If you still doubt, consider this: human history is littered with examples of men who caused great harm while believing they were doing the right thing. If virtually everyone guilty of genocide, from Columbus to Hitler, thought he was doing the right thing, even thought that God was on his side, then we can be sure that many who committed lesser crimes also thought they were doing the right thing. Other people perform actions while believing them to be wrong, but think they are doing “what has to be done.” This too is a mental construct that leads to harm and suffering. Of course, you think you are different from those deluded people, that your mental constructs of what is right and wrong are somehow correct, though you allow that millions of others have been incorrect. But how would you know? They were similarly convinced. That is why in the Tantrik way, we release mental constructs of both good and bad, right and wrong, and try to carefully feel into the most beneficial course of action unique to a given situation. To be clear, this method does not dispense with thinking at all: on the contrary, we need the mind to deconstruct our conditioned ideas of right and wrong, and then we need it to gather data about the situation, and then we need it to notice our bias and correct for it in order to properly assess the data we have. Only after having done all that do we become quiet and still, clear and empty, and feel intuitively which course of action is the most beneficial. Your ability to do this is to some extent predicated on your meditation practice, because without the ability to become still, clear insight usually cannot arise. 

As before, the stages Kshemarāja presents are also a map for practice towards liberation. We can move past our limiting mental constructs about action by first doing mindfulness practice in which we are fully present with our ordinary daily actions (walking, talking, eating, etc.). Then we contemplate the limitation of our agency by seeing that we are not in control of anything of significance. That is to say, no matter how you try, you cannot determine any outcome with certainty. Realizing this, you begin to surrender to reality as it is. To use a religious metaphor, you “do the best you can, and leave the rest to God.” That is, you contentedly accept that you cannot determine the final outcome, and that even your best effort often plays only a small part in that outcome. Upon attaining spiritual liberation, you finally realize that you can do everything that you need to do. This is what “omnipotence-in-plurality” means: the direct experience that you have the power to do whatever is actually required of you in a given situation, and the certain knowledge that whatever you cannot do (for whatever apparent reason) need not be done, at least not by you.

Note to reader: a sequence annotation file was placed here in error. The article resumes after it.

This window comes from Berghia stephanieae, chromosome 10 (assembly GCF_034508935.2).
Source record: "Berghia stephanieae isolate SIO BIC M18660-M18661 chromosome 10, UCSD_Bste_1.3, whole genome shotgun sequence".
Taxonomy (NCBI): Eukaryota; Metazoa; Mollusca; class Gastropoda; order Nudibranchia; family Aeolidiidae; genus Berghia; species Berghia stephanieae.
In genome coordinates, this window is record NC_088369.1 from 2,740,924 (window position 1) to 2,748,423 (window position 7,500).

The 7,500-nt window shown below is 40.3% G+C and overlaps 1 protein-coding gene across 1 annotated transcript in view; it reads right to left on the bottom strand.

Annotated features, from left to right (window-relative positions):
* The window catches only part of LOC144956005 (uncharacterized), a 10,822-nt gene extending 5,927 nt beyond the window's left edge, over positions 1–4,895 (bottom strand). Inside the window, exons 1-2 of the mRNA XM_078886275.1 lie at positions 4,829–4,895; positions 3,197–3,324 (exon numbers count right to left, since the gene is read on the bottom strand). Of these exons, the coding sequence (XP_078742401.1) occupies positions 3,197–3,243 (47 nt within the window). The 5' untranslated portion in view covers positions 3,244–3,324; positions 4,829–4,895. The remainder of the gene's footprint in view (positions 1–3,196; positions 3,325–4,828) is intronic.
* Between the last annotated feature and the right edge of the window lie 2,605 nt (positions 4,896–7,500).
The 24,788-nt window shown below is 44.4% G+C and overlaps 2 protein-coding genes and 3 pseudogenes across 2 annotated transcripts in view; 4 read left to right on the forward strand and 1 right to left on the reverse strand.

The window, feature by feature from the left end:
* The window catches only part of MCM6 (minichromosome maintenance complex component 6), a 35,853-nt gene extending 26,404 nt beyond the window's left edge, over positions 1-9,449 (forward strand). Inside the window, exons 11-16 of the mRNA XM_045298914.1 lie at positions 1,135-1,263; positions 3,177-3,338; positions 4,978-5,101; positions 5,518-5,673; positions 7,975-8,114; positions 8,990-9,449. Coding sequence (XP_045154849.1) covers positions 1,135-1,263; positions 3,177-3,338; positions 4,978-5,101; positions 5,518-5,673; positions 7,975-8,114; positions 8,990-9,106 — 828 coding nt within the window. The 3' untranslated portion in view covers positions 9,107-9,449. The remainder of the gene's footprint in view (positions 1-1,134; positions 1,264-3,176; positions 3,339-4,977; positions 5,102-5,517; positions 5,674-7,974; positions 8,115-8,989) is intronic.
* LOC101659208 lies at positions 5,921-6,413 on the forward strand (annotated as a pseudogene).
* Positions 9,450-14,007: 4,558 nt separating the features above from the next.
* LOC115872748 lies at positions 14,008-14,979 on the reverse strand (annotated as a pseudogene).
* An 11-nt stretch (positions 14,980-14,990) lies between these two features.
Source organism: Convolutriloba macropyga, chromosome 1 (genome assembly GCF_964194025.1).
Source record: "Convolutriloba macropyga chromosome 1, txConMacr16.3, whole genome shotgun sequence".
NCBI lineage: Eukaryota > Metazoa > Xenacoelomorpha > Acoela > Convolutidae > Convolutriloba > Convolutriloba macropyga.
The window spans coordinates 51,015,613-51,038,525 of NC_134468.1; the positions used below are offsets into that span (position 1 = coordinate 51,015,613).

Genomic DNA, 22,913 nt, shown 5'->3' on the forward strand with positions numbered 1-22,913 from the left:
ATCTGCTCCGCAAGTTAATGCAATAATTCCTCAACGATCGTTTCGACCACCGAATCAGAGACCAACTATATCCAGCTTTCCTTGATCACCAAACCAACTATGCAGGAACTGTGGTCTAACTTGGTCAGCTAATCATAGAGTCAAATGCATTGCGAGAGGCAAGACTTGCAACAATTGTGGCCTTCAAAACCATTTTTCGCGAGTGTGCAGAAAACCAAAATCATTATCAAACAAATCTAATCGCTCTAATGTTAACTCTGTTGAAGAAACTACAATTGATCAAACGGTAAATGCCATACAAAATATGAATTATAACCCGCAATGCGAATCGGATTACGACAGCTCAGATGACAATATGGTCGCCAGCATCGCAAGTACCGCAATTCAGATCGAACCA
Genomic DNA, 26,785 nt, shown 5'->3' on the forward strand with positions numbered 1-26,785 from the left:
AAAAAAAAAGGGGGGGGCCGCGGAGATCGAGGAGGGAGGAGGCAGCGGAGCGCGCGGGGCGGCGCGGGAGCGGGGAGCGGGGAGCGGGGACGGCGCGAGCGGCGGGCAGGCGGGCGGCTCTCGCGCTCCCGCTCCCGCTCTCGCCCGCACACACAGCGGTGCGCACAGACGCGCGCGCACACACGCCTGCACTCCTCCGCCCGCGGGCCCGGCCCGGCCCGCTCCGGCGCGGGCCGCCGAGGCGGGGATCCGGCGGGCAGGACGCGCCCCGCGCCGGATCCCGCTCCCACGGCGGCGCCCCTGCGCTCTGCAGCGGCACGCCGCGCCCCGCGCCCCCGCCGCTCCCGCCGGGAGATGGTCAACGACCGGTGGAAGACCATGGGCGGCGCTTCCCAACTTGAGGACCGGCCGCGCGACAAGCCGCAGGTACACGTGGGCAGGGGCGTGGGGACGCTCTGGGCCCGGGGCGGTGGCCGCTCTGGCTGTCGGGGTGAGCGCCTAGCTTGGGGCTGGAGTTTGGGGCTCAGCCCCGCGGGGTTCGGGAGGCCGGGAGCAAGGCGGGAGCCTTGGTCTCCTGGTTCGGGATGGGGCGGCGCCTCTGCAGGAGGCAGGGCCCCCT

Apply these teachings, and watch deep and abiding happiness blossom in your life.

 

FOOTNOTE:
* This method only fails when mental illness of certain kinds is present. To forestall this possibility, we accept reflection from others. For example, if you are following this method, but consistently receive feedback from others that you are causing harm, I recommend that you seek professional help.

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This post is an excerpt from my forthcoming book, The Recognition Sutras (Mattamayura Press, 2017).